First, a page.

In 2010, Dr. Nielsen and his colleagues found variants of certain genes that were much more common in Tibetans than in the Han, the major ethnic group in China, who have lived for thousands of years at lower altitudes. By a wide margin, the winner was a gene called EPAS1. People with different variants turned out to have different levels of hemoglobin, suggesting that the gene was important to adapting to life at high altitudes. Recently, Dr. Nielsen and another group of colleagues published a study on people who live in the highlands of Ethiopia. They found no evidence that EPAS1 had evolved there as it did in Tibet. Instead, a different gene, BHLHE41, appeared to have experienced natural selection.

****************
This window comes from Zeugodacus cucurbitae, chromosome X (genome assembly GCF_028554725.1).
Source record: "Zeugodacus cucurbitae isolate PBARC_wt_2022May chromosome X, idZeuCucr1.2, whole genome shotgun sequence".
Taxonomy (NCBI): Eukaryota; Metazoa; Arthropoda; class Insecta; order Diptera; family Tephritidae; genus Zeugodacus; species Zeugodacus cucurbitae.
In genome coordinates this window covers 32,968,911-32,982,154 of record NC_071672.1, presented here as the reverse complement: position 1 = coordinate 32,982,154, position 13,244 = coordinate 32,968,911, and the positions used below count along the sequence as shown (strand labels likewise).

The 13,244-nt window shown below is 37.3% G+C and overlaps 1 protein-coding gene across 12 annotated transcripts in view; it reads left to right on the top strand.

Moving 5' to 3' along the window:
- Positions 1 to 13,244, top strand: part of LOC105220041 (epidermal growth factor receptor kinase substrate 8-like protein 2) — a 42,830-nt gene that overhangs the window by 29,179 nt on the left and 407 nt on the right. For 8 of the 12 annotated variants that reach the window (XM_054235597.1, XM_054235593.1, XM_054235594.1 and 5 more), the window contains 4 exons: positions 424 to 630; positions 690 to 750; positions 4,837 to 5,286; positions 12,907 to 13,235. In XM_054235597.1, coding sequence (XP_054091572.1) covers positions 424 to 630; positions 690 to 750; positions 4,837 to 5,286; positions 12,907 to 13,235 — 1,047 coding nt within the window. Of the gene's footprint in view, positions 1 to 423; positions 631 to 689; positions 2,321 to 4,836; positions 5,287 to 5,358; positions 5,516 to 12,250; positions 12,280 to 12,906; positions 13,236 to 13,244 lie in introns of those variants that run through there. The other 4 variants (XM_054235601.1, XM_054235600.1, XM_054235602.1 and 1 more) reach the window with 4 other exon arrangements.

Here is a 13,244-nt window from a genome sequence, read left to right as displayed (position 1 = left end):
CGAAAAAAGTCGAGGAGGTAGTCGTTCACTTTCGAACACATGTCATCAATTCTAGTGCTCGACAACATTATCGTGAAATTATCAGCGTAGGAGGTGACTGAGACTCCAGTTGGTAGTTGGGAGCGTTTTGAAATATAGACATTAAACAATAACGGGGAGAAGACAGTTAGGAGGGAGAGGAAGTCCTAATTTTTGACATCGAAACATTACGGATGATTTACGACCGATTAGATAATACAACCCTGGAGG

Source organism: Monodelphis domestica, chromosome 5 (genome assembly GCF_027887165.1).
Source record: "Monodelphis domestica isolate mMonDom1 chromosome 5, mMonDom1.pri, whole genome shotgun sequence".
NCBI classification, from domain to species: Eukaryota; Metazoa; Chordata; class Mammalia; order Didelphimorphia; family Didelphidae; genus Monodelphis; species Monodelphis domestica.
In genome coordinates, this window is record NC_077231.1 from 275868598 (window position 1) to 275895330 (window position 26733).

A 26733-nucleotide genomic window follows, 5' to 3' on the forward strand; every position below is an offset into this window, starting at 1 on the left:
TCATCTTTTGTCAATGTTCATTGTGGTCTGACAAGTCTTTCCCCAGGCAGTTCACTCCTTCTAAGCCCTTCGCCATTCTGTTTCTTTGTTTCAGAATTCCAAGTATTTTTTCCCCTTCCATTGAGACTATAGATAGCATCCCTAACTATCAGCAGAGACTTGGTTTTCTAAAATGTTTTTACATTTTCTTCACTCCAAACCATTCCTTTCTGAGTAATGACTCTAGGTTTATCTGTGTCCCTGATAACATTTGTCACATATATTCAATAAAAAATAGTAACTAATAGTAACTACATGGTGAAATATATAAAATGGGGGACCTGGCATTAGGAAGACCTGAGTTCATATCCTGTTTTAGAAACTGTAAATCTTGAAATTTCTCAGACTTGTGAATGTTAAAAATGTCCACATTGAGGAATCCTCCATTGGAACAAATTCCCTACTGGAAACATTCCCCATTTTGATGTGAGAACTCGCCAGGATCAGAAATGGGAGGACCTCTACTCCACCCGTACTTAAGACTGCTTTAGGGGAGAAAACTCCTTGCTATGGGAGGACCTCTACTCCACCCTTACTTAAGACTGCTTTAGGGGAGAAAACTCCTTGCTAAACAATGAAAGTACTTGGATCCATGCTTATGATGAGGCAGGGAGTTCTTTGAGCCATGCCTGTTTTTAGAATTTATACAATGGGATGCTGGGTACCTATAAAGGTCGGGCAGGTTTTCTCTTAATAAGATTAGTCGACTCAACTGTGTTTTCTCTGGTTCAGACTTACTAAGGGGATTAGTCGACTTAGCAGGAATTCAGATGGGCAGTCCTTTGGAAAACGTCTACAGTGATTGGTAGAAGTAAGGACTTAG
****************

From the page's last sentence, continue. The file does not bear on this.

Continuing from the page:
Friday, May 31, 2013
more clues that prove evolution
in the NYtimes: Mountain Populations Offer Clues to Human Evolution.